Wednesday, April 07, 2010

Refreshing the straw

I went out to the cats' huts Monday afternoon to replace the straw from last fall. I was afraid it would be moldy/bug-infested/smelly, etc. I was also worried about mites, as a fox had been seen climbing out of the little igloo and looked like he had a problem with loss of fur aka possibly mange? Now, I am the first to admit that I know little about wildlife. And I'm sure most of the information passed down is far from correct. But I've read and heard that many foxes have mange and I really really really don't want scabies. (Not sure if I need direct physical contact, though, or if it's possible to transfer the mites through non-bodies, so that's where my "research" has come up short...)

I headed out wearing a hospital gown, gloves, and sunglasses for eye protection. I first tackled the small igloo. Scooped out all the straw and piled it between the houses for added insulation. The very bottom was a little damp, but overall, it still seemed quite dry and odor free. Which is good to know, considering all the rain and snow we've had/been having.

The large igloo was a bit more difficult in cleaning out. I didn't want to disturb the tarp over top (and the straw between the tarp and igloos) but wanted to clean it out as well as possible. In retrospect, I realize I should have gone back for the rake. Or shovel. Either would have been much more helpful than the long stick I used to pull the straw towards me.

I must have looked a sight with my odd garb and using a stick as a shovel. All five of the cats just sat there and watched as I destroyed their nests. I wish I had brought my camera, because they seemed to be watching me as if I was some crazy entertaining show. But goodness was that straw DUSTY!!! And I definitely forgot how much straw I put in there. But I was so afraid of them freezing to death (actually, I would have preferred if they could have had a little fireplace built into the igloos, haha) that I just piled that straw as high as I could.

Straw is great, because each cat can make their own little molded nest. Also, I was pleasantly surprised to find that the large igloo's straw smelled fresh, no dampness, no mold either.

Bugs, however, I am not sure. Some bugs are a bit small for me to detect, not that I really want to be out there inspecting the straw for fleas and mites.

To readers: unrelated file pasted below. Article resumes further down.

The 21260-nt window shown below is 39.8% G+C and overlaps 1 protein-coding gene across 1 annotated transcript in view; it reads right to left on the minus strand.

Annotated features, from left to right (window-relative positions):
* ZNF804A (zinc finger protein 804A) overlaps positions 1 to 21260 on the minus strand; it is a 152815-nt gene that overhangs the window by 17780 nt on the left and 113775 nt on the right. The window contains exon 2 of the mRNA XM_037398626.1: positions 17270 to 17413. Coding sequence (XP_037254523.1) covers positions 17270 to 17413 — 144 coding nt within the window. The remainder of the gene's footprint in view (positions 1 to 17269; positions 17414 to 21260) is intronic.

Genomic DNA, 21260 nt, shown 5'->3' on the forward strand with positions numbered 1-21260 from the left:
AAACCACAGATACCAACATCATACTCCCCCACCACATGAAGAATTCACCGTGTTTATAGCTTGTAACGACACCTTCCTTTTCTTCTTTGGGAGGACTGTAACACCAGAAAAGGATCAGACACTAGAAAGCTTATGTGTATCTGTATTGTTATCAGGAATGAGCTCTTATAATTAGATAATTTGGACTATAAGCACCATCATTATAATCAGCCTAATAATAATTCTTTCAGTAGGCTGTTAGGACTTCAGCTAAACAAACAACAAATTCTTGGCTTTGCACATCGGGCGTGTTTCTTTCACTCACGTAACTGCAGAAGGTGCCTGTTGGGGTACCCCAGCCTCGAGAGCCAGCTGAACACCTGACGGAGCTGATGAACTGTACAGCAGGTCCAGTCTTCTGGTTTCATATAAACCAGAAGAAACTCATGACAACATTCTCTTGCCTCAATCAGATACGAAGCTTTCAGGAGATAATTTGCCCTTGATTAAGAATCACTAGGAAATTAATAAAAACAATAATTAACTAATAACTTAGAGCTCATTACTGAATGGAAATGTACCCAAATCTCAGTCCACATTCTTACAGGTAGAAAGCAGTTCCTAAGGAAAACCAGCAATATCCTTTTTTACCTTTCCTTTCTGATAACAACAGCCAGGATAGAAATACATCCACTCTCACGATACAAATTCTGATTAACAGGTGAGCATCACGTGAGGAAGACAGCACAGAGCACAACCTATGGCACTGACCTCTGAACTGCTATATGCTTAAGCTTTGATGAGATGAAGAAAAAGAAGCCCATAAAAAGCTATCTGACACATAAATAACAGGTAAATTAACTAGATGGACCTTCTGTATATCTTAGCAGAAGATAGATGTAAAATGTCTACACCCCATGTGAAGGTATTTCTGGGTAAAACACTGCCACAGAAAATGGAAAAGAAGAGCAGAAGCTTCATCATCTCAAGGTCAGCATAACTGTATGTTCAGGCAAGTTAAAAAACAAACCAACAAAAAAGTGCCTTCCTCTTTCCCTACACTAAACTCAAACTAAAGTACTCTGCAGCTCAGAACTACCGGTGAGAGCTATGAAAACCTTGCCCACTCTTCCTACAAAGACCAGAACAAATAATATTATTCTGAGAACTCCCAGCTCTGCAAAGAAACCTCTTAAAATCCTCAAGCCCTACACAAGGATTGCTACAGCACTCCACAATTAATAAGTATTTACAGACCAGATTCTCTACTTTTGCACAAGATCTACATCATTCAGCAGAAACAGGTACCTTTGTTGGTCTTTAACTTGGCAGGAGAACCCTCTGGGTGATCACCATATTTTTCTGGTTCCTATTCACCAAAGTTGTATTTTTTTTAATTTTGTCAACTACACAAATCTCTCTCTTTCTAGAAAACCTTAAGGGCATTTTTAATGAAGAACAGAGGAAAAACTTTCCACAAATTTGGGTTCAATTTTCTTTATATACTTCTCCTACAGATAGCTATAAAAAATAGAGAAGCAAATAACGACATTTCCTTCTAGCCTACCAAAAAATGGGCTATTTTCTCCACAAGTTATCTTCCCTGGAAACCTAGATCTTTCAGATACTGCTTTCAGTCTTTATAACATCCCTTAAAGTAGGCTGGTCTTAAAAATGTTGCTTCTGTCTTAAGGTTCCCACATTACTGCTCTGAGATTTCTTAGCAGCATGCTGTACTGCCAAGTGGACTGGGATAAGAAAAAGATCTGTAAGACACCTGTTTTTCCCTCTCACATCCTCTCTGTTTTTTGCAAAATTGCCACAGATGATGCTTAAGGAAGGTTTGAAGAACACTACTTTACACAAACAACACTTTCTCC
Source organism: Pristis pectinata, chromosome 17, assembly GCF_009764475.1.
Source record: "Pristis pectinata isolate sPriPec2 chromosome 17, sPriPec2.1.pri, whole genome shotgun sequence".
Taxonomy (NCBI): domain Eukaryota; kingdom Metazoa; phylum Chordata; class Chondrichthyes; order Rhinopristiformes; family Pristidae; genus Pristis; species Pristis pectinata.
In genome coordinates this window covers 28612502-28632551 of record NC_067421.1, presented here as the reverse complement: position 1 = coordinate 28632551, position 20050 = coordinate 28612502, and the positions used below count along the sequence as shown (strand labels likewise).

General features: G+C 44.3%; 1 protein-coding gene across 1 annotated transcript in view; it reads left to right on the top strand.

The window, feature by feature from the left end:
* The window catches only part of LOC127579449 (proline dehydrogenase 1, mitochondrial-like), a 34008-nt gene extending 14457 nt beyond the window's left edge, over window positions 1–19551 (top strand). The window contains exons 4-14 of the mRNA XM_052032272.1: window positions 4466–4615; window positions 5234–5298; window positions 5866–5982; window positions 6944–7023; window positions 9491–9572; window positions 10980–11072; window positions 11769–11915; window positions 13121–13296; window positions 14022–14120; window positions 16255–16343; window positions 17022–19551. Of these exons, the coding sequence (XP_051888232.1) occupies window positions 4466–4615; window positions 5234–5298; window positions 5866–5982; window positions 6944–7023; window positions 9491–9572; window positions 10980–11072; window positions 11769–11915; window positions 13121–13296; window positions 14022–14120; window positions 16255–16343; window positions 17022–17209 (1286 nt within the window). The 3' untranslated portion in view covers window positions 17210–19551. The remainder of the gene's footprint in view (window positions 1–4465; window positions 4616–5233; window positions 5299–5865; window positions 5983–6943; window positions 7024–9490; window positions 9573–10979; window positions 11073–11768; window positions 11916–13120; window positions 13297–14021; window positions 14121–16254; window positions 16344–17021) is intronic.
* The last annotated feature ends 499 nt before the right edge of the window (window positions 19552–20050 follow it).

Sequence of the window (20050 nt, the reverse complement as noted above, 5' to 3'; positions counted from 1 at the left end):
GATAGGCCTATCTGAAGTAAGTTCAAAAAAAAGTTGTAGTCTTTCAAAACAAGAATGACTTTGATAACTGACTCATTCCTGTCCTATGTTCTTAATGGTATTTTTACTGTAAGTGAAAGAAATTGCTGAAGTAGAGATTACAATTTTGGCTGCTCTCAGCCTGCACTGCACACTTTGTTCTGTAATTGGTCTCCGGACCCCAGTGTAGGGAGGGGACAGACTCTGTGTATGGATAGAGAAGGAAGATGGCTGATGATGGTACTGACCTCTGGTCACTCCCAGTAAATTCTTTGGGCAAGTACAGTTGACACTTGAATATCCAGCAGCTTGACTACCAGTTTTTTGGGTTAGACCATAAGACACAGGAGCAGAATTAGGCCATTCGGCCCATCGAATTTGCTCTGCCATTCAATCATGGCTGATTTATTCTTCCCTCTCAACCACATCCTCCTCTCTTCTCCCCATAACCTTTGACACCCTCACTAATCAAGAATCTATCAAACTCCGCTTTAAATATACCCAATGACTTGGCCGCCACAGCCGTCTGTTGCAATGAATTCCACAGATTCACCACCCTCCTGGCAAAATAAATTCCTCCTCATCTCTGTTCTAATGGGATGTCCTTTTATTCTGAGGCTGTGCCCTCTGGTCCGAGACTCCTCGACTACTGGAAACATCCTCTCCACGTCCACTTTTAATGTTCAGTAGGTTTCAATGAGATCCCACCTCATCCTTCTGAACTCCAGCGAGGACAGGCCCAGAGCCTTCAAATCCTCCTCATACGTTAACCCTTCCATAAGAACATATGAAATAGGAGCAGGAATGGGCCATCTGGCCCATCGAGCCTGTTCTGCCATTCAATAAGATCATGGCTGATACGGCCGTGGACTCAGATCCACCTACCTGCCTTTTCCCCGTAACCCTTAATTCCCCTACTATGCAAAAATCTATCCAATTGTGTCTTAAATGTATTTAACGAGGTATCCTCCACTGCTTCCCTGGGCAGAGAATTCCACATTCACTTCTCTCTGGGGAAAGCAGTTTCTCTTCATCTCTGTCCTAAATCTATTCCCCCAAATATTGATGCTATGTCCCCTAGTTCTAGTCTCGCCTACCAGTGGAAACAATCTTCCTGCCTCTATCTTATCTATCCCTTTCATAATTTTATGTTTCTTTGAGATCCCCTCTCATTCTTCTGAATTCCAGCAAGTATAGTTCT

Each of the houses seems to have good and bad qualities, so I can't really say which may be the best. I know that the super expensive insulated house SEEMS to be used the least, but that's really only going on the lack of footprints and "nests" in the house's straw. I've seen the two igloos used the most (cats frequently going in and out), probably because their type allows a better use of nesting and snuggling. Both of the wooden houses are built so that you can't really pile the straw in there.

I am pleased to know that the straw does a good job of keeping the cats warm, but also that the houses are not allowing too much moisture in.

After spending about 45 minutes in a swampy, wooded area, however, I am full of bug bites. So far *what I've read* has me feeling pretty certain I did not pick up some mites, but if my bites intensify, I'll have to have it checked out. The bugs love to chomp down on me anyway, so I'm sure they were simply delighted to feast on someone with significantly less fur than a cat. But I think I'd have to have direct contact with an animal that has mange? So I remain hopeful. = )


  1. You know when people make an x with their fingers (like, "Stay Away!!")...that is what i am doing right now! XXXXXXX!!!! Just kidding. :)

  2. A fox in your cat house? Foxes go after cats here. Kill and eat them in other words, if they can.

  3. Yeah, I'm not really sure how they are getting along. We had a fox last year as well, but only for about a week. The cats kind of stayed away during that week, but no one seems to be that affected this time.